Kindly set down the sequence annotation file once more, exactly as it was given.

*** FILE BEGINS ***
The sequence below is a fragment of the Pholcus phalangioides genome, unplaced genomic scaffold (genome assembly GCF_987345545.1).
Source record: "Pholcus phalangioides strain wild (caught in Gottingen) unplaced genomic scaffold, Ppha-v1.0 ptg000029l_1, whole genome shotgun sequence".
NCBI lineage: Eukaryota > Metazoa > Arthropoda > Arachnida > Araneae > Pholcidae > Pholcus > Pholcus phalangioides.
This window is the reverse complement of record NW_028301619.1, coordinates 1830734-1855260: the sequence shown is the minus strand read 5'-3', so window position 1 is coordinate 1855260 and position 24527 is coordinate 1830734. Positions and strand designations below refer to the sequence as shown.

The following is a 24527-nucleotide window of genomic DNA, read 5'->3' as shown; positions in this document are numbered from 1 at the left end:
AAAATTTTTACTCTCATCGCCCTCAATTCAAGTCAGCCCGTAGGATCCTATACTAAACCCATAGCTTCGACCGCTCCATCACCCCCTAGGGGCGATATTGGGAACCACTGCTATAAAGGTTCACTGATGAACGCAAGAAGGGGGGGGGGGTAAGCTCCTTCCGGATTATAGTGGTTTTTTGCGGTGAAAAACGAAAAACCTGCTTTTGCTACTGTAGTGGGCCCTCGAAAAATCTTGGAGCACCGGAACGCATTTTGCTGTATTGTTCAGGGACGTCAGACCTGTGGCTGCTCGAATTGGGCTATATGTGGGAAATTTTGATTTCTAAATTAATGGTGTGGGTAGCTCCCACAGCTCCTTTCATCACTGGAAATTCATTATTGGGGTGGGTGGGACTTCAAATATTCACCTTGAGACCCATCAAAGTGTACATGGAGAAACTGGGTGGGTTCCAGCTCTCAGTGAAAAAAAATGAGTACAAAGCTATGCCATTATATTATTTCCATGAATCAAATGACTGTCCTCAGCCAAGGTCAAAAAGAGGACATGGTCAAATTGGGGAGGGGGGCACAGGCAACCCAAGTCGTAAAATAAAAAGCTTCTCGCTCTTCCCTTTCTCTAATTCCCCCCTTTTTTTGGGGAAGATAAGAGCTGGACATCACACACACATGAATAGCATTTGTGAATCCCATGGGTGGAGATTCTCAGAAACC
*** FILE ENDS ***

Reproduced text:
The sequence below is a fragment of the Pholcus phalangioides genome, unplaced genomic scaffold (genome assembly GCF_987345545.1).
Source record: "Pholcus phalangioides strain wild (caught in Gottingen) unplaced genomic scaffold, Ppha-v1.0 ptg000029l_1, whole genome shotgun sequence".
NCBI lineage: Eukaryota > Metazoa > Arthropoda > Arachnida > Araneae > Pholcidae > Pholcus > Pholcus phalangioides.
This window is the reverse complement of record NW_028301619.1, coordinates 1830734-1855260: the sequence shown is the minus strand read 5'-3', so window position 1 is coordinate 1855260 and position 24527 is coordinate 1830734. Positions and strand designations below refer to the sequence as shown.

The following is a 24527-nucleotide window of genomic DNA, read 5'->3' as shown; positions in this document are numbered from 1 at the left end:
AAAATTTTTACTCTCATCGCCCTCAATTCAAGTCAGCCCGTAGGATCCTATACTAAACCCATAGCTTCGACCGCTCCATCACCCCCTAGGGGCGATATTGGGAACCACTGCTATAAAGGTTCACTGATGAACGCAAGAAGGGGGGGGGGGTAAGCTCCTTCCGGATTATAGTGGTTTTTTGCGGTGAAAAACGAAAAACCTGCTTTTGCTACTGTAGTGGGCCCTCGAAAAATCTTGGAGCACCGGAACGCATTTTGCTGTATTGTTCAGGGACGTCAGACCTGTGGCTGCTCGAATTGGGCTATATGTGGGAAATTTTGATTTCTAAATTAATGGTGTGGGTAGCTCCCACAGCTCCTTTCATCACTGGAAATTCATTATTGGGGTGGGTGGGACTTCAAATATTCACCTTGAGACCCATCAAAGTGTACATGGAGAAACTGGGTGGGTTCCAGCTCTCAGTGAAAAAAAATGAGTACAAAGCTATGCCATTATATTATTTCCATGAATCAAATGACTGTCCTCAGCCAAGGTCAAAAAGAGGACATGGTCAAATTGGGGAGGGGGGCACAGGCAACCCAAGTCGTAAAATAAAAAGCTTCTCGCTCTTCCCTTTCTCTAATTCCCCCCTTTTTTTGGGGAAGATAAGAGCTGGACATCACACACACATGAATAGCATTTGTGAATCCCATGGGTGGAGATTCTCAGAAACC